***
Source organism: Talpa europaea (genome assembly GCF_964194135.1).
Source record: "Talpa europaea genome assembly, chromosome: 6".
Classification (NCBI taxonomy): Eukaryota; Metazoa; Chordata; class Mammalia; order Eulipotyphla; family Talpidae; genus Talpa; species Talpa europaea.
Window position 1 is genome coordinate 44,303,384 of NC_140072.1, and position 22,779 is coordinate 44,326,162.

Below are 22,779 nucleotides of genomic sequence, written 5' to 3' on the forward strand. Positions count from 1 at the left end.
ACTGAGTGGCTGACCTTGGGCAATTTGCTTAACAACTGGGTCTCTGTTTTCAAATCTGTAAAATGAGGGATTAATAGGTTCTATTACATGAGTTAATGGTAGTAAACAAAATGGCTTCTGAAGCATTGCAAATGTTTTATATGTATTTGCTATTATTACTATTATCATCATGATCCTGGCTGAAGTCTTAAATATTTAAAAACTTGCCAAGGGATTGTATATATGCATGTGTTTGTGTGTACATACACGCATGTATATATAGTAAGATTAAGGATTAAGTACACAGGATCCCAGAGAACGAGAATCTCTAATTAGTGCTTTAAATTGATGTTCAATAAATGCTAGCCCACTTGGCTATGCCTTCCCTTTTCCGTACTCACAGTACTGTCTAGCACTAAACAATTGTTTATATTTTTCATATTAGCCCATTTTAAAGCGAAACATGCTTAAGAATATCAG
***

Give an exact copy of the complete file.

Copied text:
Source organism: Talpa europaea (genome assembly GCF_964194135.1).
Source record: "Talpa europaea genome assembly, chromosome: 6".
Classification (NCBI taxonomy): Eukaryota; Metazoa; Chordata; class Mammalia; order Eulipotyphla; family Talpidae; genus Talpa; species Talpa europaea.
Window position 1 is genome coordinate 44,303,384 of NC_140072.1, and position 22,779 is coordinate 44,326,162.

Below are 22,779 nucleotides of genomic sequence, written 5' to 3' on the forward strand. Positions count from 1 at the left end.
ACTGAGTGGCTGACCTTGGGCAATTTGCTTAACAACTGGGTCTCTGTTTTCAAATCTGTAAAATGAGGGATTAATAGGTTCTATTACATGAGTTAATGGTAGTAAACAAAATGGCTTCTGAAGCATTGCAAATGTTTTATATGTATTTGCTATTATTACTATTATCATCATGATCCTGGCTGAAGTCTTAAATATTTAAAAACTTGCCAAGGGATTGTATATATGCATGTGTTTGTGTGTACATACACGCATGTATATATAGTAAGATTAAGGATTAAGTACACAGGATCCCAGAGAACGAGAATCTCTAATTAGTGCTTTAAATTGATGTTCAATAAATGCTAGCCCACTTGGCTATGCCTTCCCTTTTCCGTACTCACAGTACTGTCTAGCACTAAACAATTGTTTATATTTTTCATATTAGCCCATTTTAAAGCGAAACATGCTTAAGAATATCAG